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Missed opportunities: What lessons can be learned from failings at the North Essex Partnership University NHS Foundation Trust

Background

The evidence we have seen in the two investigations highlighted in this report points to significant and repeated failings over more than a decade at the North Essex Partnership University NHS Foundation Trust (NEP).

In particular, the investigations highlight issues with the Linden Centre in Chelmsford, where both the individuals, whose cases we are highlighting in this report, received care in the time leading up to their deaths.

We accept that, since the merger of NEP with South Essex Partnership University NHS Foundation Trust (SEP) in April 2017, which saw the formation of the Essex Partnership University NHS Foundation Trust (EPUT), improvements appear to have been made. These led to EPUT receiving a ‘good’ rating from the Care Quality Commission (CQC) in its latest inspection in 2018. 

It is important, however, that the NHS understands why the systemic issues identified in this report, through the wider timeline we have established, were allowed to continue for so many years. 

Our investigations relate to the treatment provided in a mental health unit and therefore also link to the report we published last year, Maintaining Momentum, which looked at problems in acute adult mental health care and treatment across the NHS.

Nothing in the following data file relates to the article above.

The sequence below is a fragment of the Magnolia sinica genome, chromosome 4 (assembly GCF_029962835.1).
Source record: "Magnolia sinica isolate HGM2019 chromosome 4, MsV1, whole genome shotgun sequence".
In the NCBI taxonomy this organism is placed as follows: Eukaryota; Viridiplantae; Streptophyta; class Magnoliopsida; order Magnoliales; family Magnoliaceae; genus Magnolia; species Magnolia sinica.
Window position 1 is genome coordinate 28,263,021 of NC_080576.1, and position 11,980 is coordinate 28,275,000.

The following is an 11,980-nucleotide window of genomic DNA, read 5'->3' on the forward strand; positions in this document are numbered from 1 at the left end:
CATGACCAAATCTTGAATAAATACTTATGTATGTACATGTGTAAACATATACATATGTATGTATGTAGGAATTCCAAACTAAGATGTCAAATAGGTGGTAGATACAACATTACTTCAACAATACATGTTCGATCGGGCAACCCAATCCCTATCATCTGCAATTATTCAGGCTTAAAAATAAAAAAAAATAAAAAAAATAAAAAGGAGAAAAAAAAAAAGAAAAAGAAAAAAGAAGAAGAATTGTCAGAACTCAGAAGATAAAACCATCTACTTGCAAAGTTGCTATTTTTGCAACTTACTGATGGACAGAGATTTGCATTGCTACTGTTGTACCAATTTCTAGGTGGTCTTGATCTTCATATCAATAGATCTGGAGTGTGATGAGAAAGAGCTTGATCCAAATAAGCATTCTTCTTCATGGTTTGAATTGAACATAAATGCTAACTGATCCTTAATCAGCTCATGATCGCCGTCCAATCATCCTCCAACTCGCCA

If the Five Year Forward View for Mental Health as well as the cultural and leadership improvements highlighted in the NHS Long Term Plan are to achieve the system-wide change that is needed, learning from examples such as this needs to be embedded across the system to avoid the same mistakes being repeated. 

The Health and Safety Executive (HSE) continues to investigate how NEP managed its mental health wards in relation to reducing and removing potential ligature points. Its investigation looks at incidents between October 2004 and March 2015, an even broader timeline than we have set out.